Here is what we know from Scripture:

  1. Whosoever confesses Jesus as Lord and believes God raised Him from the dead WILL be saved! (Rom 10:9) (confess means to agree that Jesus is master of the person’s life, not that they made a confession in front of a church, priest, or pastor).
  2. No one can snatch a believer out of Jesus’ hands (Jn 6:37-40; 10:28; Rom 8:34-39) (No one means no one! Even a true believer cannot unbelieve any more than they can believe they themselves do not exist. There can be doubts – maybe we are in a dream – but in the end, the belief that we exist, and that God has saved them persists and can’t be shaken.)
  3. Jesus encouraged people to believe in Him well before they received the Holy Spirit (the Spirit was working through Him to bring others to faith) (Jn 14:10-11) And some walked away (Jn 6:66)
  4. Those who persist, WILL be saved (Heb 10:36) (At least eleven of the original disciples for sure were saved.)
  5. Those who believe receive the Holy Spirit (Eph 1:13) (note, though, this is not necessarily immediate – since we see in Acts cases where people believed but didn’t have the Holy Spirit immediately)
  6. Some who follow Jesus as Lord DO fall away (Heb 2:1; 3:12; Jn 6:66)
  7. Some who call Jesus Lord do not know Jesus (Mt 7:21-23)
  8. The disciples followed Jesus prior to receiving the Holy Spirit.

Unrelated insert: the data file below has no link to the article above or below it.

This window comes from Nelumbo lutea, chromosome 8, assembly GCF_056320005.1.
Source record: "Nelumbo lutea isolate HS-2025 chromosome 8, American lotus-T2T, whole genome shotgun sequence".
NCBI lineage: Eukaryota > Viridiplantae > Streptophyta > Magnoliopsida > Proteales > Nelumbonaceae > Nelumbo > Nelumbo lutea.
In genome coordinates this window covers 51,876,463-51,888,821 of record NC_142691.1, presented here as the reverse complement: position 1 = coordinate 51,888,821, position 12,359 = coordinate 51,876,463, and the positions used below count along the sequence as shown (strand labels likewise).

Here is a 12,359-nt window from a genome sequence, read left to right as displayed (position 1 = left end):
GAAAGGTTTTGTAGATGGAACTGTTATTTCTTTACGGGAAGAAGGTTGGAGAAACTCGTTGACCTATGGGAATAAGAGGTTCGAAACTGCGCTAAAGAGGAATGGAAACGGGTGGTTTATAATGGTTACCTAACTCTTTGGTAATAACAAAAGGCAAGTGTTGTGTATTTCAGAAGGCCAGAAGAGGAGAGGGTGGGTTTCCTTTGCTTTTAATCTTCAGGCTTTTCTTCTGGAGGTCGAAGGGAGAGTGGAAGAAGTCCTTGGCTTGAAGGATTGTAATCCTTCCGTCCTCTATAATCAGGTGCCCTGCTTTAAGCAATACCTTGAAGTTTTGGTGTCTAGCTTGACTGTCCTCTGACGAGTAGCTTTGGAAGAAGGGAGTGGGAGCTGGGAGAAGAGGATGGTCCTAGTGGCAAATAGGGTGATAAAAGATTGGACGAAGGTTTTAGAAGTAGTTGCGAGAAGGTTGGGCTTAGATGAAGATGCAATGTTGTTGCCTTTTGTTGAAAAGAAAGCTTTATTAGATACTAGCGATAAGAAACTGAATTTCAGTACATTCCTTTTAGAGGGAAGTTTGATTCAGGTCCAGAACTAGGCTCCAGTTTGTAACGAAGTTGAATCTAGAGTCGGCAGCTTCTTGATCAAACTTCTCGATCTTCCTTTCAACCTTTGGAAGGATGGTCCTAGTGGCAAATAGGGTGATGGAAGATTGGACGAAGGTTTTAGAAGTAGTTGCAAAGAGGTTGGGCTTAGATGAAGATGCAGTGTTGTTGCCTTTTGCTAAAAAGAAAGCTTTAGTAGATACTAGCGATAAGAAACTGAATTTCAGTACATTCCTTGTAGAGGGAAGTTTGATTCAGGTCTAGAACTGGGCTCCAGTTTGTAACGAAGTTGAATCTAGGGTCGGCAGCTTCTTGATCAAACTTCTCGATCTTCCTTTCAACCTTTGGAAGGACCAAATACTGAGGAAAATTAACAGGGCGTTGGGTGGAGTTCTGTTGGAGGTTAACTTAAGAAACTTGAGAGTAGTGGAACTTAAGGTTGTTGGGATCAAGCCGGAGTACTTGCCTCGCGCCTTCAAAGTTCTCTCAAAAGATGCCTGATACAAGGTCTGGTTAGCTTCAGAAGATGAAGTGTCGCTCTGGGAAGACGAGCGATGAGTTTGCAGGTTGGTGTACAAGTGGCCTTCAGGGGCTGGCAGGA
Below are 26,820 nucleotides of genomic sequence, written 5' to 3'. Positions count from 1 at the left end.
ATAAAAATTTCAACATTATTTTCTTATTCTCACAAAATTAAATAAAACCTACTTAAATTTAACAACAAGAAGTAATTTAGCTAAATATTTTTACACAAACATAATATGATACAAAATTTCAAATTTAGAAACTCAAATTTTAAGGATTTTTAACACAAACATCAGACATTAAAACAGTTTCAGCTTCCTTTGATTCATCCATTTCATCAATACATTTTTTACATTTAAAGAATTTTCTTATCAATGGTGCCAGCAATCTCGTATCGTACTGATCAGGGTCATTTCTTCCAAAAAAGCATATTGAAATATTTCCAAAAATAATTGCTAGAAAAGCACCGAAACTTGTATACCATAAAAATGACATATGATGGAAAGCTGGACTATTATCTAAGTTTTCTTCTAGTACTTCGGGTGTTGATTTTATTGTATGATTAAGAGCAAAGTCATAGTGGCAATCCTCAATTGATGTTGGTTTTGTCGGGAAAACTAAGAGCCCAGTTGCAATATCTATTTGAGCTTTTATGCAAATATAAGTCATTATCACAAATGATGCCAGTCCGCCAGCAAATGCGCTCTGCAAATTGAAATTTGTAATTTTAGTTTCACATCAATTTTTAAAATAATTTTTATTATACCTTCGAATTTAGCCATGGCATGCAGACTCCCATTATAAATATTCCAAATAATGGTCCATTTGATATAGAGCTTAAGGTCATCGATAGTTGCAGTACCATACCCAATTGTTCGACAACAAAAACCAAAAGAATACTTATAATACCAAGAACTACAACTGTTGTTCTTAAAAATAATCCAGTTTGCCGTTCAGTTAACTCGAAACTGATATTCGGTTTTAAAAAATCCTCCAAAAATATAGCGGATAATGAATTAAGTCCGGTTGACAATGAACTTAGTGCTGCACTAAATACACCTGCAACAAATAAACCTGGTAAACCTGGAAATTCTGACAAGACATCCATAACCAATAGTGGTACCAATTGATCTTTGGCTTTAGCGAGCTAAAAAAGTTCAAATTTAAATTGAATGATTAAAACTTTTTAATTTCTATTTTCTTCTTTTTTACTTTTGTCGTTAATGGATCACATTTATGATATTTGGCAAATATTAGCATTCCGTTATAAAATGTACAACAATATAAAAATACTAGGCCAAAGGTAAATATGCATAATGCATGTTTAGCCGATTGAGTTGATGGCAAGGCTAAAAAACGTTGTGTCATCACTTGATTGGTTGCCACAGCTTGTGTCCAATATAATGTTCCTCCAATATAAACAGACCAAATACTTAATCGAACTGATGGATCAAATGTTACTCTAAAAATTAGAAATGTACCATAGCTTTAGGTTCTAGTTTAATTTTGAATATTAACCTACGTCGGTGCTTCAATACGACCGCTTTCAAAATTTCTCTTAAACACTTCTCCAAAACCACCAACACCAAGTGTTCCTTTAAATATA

What can we conclude from this? Here is the way I see it: Just as in the Old Testament, a person can come to conviction of sin and the need to follow Jesus. This conviction is a work of God by the Holy Spirit working through His Word and through His prophets (those who speak on behalf of God, i.e. preachers and other disciples of Jesus). A person can see this need for salvation in the flesh, but by the prompting of the Spirit. If they turn to Jesus for selfish motivations (which most probably do initially), they are not being motivated by the Spirit, but by the flesh. Those who followed Jesus for His miracles were motivated by the flesh. Yet, that may cause a person to become immeresed in God’s word, in prayer, with other believers, and so forth such that their knowledge increases to the point of the Holy Spirit taking up residence in the heart (it can happen at first belief as well – it varies from person to person). We cannot know when that will happen. Once it happens, though, that person is sealed and has a faith that is certain – one that motivates them to produce fruit of the Spirit, to tell others about Christ, and even to die for their faith. Yet, the one still following Jesus by the flesh, can turn away. They haven’t had that certain faith. Yet, if that person persists in following Jesus, they will eventually see that their repentance is not what it is supposed to be and will truly repent and at that time, will likely make room for the Spirit to take up residence. Yet, it is that person operating in the flesh that could lose their salvation. This explanation can cause some to doubt their salvation. Yet, there is a promise – if a person will seek God, if they will follow Christ, if they will make Him Lord, they WILL be saved, thus they will receive the Spirit. It is not something to be concerned about. What one should concern themself with is whether they are following Jesus or not. The more concerned someone might be about their salvation, the more likely they probably are sealed in their salvation. A person following in the flesh is not going to be as concerned as a person following in the Spirit. But on the other hand, this is a warning to the person that says they are saved because they walked an aisle and prayed a prayer. If they have not repented and turned to having Christ as their LORD, they are likely following in the flesh. And, for many in this situation, they are not studying God’s Word, they are not taking time to pray. They are only going on the assurance of an evangelist to say that they are guaranteed saved if they prayed a prayer. In other words, they think they are having their cake and eating it too. It doesn’t work that way! They must die to the old life and live a life new in Christ. They can’t do that on their own power. They can only do that by turning to Christ and letting Him live through them.